CHARLESTOWN — Sean Newton, 23, of Wakefield remains in critical condition after falling early Sunday near a pathway at the The Charlestown Rathskeller tavern.
Rathskeller manager Ryan Pincince said Charlestown police arrived at the restaurant at about 12:30 a.m. to check on a noise complaint and found Newton lying face-down, unconscious and suffering from severe facial injuries.
“It was an accident,” Pincince said. “All his friends were inside. His tab was still open. He only had two drinks on his tab.”
After assessing the extent of Newton’s injuries, members of the Charlestown Emergency Medical Services team called a Life Star helicopter to transport him to the trauma division of Rhode Island Hospital.
Hospital spokeswoman Gail Carvelli said his condition had not changed since he was airlifted to the hospital.
“He’s still in critical condition,” she said.
Newton, a Woonsocket firefighter, was arrested earlier this year on a charge of drunken driving. He was stopped by police on March 16 on Route 1 in South Kingstown after several motorists reported that a driver had struck a guardrail near the Spartina Cove subdivision. Newton, who had stopped his car in the parking lot of a nearby church, was wearing his uniform.
The police reported that Newton first said he was on his way to a hazmat incident in Woonsocket and that he had been texting a co-worker. An officer noticed that Newton was having difficulty speaking and that he smelled strongly of alcohol. When Newton refused a field sobriety test, he was arrested and charged with drunken driving and refusing a breath test.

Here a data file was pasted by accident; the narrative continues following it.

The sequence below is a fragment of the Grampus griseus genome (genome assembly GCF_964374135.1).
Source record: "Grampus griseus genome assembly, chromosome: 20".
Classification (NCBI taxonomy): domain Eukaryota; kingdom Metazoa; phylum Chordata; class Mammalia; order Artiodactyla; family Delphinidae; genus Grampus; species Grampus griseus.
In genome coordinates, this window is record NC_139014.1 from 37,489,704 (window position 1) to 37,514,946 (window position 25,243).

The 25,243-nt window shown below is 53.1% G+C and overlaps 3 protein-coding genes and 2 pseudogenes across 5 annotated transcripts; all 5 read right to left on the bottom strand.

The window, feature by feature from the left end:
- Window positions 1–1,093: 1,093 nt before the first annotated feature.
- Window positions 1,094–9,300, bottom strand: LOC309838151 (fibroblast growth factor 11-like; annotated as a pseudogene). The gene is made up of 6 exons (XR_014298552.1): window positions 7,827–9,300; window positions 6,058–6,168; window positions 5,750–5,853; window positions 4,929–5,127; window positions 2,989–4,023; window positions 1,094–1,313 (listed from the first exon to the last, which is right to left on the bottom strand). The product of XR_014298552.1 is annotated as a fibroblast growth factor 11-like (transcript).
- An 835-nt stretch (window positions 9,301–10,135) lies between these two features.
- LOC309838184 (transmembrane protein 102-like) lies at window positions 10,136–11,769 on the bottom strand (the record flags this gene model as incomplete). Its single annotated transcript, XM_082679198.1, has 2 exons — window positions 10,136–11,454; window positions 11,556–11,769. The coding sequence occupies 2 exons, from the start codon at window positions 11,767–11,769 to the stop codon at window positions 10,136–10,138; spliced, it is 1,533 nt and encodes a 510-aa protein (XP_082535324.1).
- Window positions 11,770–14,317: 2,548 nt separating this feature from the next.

Robert Craven, a lawyer who prosecuted the case for the Town of South Kingstown, said that Newton’s refusal of the sobriety test made it almost impossible to prove that he was driving drunk. “In instances where someone refuses it, it is extremely difficult to prove that someone was over the limit,” he said.
Rather than appear in District Court, Newton elected to go before the Rhode Island Traffic Tribunal, where he pleaded guilty to refusing to take a Breathalyser. Newton’s choice to appear before the tribunal resulted in a six-month suspension of his driver’s license, but it also reduced his offense to a civil matter and, therefore, there is no criminal record. Newton was not suspended from the Woonsocket Fire Department as a result of the incident.
Pincince said Newton had come to the tavern several times before.
“For the times we’ve seen him in here, he’s always been quiet. Zero issues. Not boisterous or loud,” he said.
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